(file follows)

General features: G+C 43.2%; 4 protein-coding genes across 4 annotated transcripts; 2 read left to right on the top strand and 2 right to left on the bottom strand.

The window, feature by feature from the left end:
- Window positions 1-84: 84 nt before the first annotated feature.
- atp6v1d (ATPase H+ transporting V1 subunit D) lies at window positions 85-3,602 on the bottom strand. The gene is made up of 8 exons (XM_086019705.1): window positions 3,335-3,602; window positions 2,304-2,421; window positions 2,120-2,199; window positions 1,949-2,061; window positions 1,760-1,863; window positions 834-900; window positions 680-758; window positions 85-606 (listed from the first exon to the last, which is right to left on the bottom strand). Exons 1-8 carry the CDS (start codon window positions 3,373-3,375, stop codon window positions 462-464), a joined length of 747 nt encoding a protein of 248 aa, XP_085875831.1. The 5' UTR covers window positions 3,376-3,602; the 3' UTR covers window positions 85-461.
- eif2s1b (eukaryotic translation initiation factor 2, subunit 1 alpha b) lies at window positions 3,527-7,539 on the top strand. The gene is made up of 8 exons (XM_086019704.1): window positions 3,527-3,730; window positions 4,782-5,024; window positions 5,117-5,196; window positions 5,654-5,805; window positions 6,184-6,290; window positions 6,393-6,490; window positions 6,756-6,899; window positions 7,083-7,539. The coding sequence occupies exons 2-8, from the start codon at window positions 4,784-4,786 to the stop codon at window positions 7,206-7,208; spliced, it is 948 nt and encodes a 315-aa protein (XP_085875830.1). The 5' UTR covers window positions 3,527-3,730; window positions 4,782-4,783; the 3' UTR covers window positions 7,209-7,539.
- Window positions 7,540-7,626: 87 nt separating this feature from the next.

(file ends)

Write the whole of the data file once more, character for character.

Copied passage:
General features: G+C 43.2%; 4 protein-coding genes across 4 annotated transcripts; 2 read left to right on the top strand and 2 right to left on the bottom strand.

The window, feature by feature from the left end:
- Window positions 1-84: 84 nt before the first annotated feature.
- atp6v1d (ATPase H+ transporting V1 subunit D) lies at window positions 85-3,602 on the bottom strand. The gene is made up of 8 exons (XM_086019705.1): window positions 3,335-3,602; window positions 2,304-2,421; window positions 2,120-2,199; window positions 1,949-2,061; window positions 1,760-1,863; window positions 834-900; window positions 680-758; window positions 85-606 (listed from the first exon to the last, which is right to left on the bottom strand). Exons 1-8 carry the CDS (start codon window positions 3,373-3,375, stop codon window positions 462-464), a joined length of 747 nt encoding a protein of 248 aa, XP_085875831.1. The 5' UTR covers window positions 3,376-3,602; the 3' UTR covers window positions 85-461.
- eif2s1b (eukaryotic translation initiation factor 2, subunit 1 alpha b) lies at window positions 3,527-7,539 on the top strand. The gene is made up of 8 exons (XM_086019704.1): window positions 3,527-3,730; window positions 4,782-5,024; window positions 5,117-5,196; window positions 5,654-5,805; window positions 6,184-6,290; window positions 6,393-6,490; window positions 6,756-6,899; window positions 7,083-7,539. The coding sequence occupies exons 2-8, from the start codon at window positions 4,784-4,786 to the stop codon at window positions 7,206-7,208; spliced, it is 948 nt and encodes a 315-aa protein (XP_085875830.1). The 5' UTR covers window positions 3,527-3,730; window positions 4,782-4,783; the 3' UTR covers window positions 7,209-7,539.
- Window positions 7,540-7,626: 87 nt separating this feature from the next.